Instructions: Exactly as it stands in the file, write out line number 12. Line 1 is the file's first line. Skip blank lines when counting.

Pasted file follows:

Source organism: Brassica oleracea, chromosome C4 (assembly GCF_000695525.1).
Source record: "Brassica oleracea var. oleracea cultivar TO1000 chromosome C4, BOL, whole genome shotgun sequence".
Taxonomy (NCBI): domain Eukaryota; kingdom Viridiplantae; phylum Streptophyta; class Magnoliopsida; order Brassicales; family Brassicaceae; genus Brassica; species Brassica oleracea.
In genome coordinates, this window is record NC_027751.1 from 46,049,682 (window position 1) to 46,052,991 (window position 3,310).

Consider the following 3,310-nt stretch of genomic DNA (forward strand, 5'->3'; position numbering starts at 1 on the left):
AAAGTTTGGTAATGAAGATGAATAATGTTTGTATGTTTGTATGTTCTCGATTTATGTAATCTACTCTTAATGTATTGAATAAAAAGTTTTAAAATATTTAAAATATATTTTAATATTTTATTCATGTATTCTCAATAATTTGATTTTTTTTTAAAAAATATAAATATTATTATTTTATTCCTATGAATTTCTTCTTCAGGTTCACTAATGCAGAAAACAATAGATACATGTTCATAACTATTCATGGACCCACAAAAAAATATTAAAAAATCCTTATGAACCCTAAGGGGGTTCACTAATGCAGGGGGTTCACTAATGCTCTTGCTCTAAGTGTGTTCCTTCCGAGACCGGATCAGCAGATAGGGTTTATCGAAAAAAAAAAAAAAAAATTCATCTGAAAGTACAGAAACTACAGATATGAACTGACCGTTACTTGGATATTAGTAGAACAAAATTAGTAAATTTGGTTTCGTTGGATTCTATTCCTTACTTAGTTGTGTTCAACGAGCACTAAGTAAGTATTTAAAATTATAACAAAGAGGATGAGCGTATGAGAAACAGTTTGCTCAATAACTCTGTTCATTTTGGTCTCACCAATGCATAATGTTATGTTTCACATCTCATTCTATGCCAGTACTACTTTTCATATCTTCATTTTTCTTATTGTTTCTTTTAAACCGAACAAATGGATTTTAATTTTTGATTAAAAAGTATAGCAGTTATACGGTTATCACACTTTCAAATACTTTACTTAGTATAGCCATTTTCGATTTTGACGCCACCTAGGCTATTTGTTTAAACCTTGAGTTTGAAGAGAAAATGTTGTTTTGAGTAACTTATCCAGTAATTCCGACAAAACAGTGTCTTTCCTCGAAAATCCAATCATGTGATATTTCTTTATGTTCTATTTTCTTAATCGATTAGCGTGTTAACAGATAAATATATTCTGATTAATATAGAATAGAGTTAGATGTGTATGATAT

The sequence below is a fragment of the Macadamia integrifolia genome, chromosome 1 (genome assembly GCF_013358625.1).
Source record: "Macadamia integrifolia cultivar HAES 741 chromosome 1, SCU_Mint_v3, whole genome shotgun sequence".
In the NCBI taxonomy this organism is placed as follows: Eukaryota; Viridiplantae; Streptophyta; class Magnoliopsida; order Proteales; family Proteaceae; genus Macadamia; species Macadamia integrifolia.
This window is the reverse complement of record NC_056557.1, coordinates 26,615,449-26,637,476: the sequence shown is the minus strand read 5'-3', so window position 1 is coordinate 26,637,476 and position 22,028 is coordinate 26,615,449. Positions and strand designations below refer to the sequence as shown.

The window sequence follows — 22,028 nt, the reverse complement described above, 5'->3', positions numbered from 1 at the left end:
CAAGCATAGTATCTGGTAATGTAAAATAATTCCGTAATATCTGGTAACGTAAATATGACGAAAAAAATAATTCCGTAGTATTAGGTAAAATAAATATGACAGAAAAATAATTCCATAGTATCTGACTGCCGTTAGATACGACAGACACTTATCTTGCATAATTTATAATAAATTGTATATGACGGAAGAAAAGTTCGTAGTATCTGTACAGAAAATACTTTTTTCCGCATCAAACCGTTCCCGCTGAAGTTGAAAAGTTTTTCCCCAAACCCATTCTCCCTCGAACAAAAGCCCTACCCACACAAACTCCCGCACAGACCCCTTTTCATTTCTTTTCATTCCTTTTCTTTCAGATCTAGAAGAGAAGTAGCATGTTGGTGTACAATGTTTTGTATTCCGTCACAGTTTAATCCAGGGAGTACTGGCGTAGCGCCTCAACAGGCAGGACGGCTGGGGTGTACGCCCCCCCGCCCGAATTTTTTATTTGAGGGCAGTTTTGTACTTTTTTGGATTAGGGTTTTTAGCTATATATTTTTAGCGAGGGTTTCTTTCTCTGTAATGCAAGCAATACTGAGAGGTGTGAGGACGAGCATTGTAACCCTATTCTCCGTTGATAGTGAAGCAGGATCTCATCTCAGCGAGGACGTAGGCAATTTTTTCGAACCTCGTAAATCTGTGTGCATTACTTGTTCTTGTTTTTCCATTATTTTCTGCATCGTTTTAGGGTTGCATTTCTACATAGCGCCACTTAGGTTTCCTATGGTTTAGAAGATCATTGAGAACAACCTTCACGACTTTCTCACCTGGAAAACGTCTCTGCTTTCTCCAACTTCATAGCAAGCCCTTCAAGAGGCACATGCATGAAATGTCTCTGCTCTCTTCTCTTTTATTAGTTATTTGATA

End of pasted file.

CAAGCATAGTATCTGGTAATGTAAAATAATTCCGTAATATCTGGTAACGTAAATATGACGAAAAAAATAATTCCGTAGTATTAGGTAAAATAAATATGACAGAAAAATAATTCCATAGTATCTGACTGCCGTTAGATACGACAGACACTTATCTTGCATAATTTATAATAAATTGTATATGACGGAAGAAAAGTTCGTAGTATCTGTACAGAAAATACTTTTTTCCGCATCAAACCGTTCCCGCTGAAGTTGAAAAGTTTTTCCCCAAACCCATTCTCCCTCGAACAAAAGCCCTACCCACACAAACTCCCGCACAGACCCCTTTTCATTTCTTTTCATTCCTTTTCTTTCAGATCTAGAAGAGAAGTAGCATGTTGGTGTACAATGTTTTGTATTCCGTCACAGTTTAATCCAGGGAGTACTGGCGTAGCGCCTCAACAGGCAGGACGGCTGGGGTGTACGCCCCCCCGCCCGAATTTTTTATTTGAGGGCAGTTTTGTACTTTTTTGGATTAGGGTTTTTAGCTATATATTTTTAGCGAGGGTTTCTTTCTCTGTAATGCAAGCAATACTGAGAGGTGTGAGGACGAGCATTGTAACCCTATTCTCCGTTGATAGTGAAGCAGGATCTCATCTCAGCGAGGACGTAGGCAATTTTTTCGAACCTCGTAAATCTGTGTGCATTACTTGTTCTTGTTTTTCCATTATTTTCTGCATCGTTTTAGGGTTGCATTTCTACATAGCGCCACTTAGGTTTCCTATGGTTTAGAAGATCATTGAGAACAACCTTCACGACTTTCTCACCTGGAAAACGTCTCTGCTTTCTCCAACTTCATAGCAAGCCCTTCAAGAGGCACATGCATGAAATGTCTCTGCTCTCTTCTCTTTTATTAGTTATTTGATA